To Lucy, Oliver, Jasper, Perdita, Letty, Duke, Magnolia, Tessa, Johanna, Norman, Millie, Sadie, Angus, Sal, Bud, Vera--even Derek and Tanya... Thank you for waking me up.
In the wee hours of the morning--3:14 a.m. if we're getting all technical and stuff--I finally brought my current manuscript to 50k words, the length of an average novel (or so the peeps at National Novel Writing Month tell me). This story, best described as a young adult paranormal thriller, woke me up one chilly morning this past March. I read a lot of paranormal fiction, but it's nothing I really had any desire to write until this story shook me by the shoulders and demanded I pay attention.
In April I tried to take this particular story (currently titled In the Middle) from about 13k to 50k by participating in Camp NaNoWriMo. For those of you not familiar with the way NaNoWriMo works, allow me to explain. The other NaNos want you to write a 50k-word novel in one month (typically November), with emphasis on daily word count goals. If you've got a a big enough stash of junk food and are good at disciplining yourself and/or know how to blacklist most of the Internet from your computer, you will sit down at a computer, write for a month and magically a book appears at the end of it. You grin like a maniac and shake your aching fists in the air proclaiming your triumph over evil--I mean, words! Words! Then you quickly realize you haven't showered in a week (or three), clamp those armpits shut again, and wander off to tell your family they can call off the Search-and-Rescue mission.
If you're not so good at the whole NaNoWriMo thing, nothing happens. You probably have a social life, a job, a family who still likes/recognizes you--all bonuses. The most social we get during NaNoWriMo months is usually comparing word counts on our latest word battles. On Twitter. That's, like, not even a real website. That's people simultaneously yelling their opinions into a crowded room. #yesI'mtalkingtoyou. Sometimes I write on my porch just to remember what the air feels like on my albino skin.
Why do I do this to myself, again? Oh yeah, because I really, really love it.
All kidding aside, the lovely, caffeinated folks behind NaNoWriMo have inspired a staggering number of people to write books. Most of the time, that's a good thing. And, no, I'm not talking about you, E. L. James. Stopit!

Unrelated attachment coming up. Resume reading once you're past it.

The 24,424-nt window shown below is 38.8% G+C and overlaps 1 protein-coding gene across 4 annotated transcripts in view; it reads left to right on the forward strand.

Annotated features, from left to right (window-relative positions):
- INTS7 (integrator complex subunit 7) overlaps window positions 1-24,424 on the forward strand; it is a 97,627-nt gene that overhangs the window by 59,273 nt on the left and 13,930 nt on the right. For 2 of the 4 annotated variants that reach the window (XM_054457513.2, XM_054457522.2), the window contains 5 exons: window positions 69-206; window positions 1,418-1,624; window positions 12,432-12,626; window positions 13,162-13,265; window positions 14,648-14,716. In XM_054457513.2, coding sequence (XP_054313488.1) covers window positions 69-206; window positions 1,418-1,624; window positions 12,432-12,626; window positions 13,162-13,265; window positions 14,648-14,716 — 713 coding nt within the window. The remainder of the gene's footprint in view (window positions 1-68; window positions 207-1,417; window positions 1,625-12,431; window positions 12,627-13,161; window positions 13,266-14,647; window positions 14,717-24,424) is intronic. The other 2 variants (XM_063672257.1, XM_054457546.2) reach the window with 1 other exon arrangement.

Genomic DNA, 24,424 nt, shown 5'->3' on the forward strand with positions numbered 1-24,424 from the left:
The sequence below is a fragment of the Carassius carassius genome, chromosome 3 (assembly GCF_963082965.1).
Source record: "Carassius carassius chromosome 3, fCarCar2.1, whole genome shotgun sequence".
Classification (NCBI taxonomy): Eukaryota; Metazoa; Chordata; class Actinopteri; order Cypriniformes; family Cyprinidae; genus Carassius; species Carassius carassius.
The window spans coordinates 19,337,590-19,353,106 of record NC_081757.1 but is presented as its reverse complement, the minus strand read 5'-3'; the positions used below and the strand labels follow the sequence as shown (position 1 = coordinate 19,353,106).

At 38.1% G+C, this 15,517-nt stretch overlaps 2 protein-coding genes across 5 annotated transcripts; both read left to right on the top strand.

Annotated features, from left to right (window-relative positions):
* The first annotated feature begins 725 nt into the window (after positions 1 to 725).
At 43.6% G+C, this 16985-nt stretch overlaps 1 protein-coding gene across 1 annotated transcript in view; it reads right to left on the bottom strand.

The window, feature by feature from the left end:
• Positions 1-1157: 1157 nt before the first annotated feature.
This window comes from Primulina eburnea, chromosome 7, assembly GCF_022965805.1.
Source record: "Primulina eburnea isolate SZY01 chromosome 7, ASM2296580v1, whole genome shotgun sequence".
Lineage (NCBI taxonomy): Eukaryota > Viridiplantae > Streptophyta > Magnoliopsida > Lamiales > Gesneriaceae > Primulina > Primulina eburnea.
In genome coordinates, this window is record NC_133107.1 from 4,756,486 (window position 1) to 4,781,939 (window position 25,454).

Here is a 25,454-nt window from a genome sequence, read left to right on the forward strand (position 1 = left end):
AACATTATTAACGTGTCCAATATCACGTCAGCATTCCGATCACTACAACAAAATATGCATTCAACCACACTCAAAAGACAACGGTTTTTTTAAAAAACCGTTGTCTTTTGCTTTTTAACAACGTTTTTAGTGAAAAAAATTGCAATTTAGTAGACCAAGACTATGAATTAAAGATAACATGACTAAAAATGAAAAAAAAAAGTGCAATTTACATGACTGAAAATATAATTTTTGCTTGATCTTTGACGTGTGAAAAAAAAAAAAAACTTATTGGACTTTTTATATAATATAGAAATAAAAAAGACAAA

The beauty of Camp is the ability to pick a goal for your month of concentrated writing that fits in with your life instead of 50k, which used to be the only option (go big or go home!) Optimistic, or possibly sadistic, I aimed high--That ended up too ambitious of a goal when it all boiled down to it. I lost a horse to old age and arthritis and gained two more within the same month. Historically, I'd say I'm pretty crappy with change, especially change involving the equine species. Emotional upheaval doesn't usually lend itself to my creative process unless you consider my creative process eating a ton of chocolate and threatening to move away because, and I quote, "y'all are crazy!"
I managed six-thousand words that month. That's, like, 1/8 of my goal. Or something. I'm bad at Math. Numbers aside, it was no bueno. My main character stuck in the middle of something big, something that changed the whole storyline... and I couldn't write myself out of it because I lost it all. Poof! The passion that woke me out of hibernation on a frigid Saturday morning fizzled away, even though I knew I had a story worthy of bleeding onto the page. I began to feel anxiety that I would never rescue poor Lucy from her predicament. I feared In the Middle would get buried in the old files on my laptop, never to see the light of day again.
A similar thing happened to me last July (and August. And Septem--do you see where I'm going with this?) while working on the second draft of my first novel. I'd lost my horse and best friend of 19 years to colic and the devastation wiped my mind completely clear of everything, including my creativity. My main character, known for her sarcasm, couldn't think of anything funny to say. For months, literally, I stared at my laptop screen all day, lucky to work out a couple sentences in all of that time. The whole thing seemed pointless and discouraging. I finished the redraft of that first novel only days before NaNoWriMo started up in November. When NaNoWriMo began, I started the sequel to my first novel, which I eventually finished up on January 15th of this year. Can't win 'em all, they say, but I won when I didn't give up. The second book was just the icing on the cake. (Did someone say cake? It is NaNoWriMo again, which means JUNK FOOD! It's for the books, I swear!)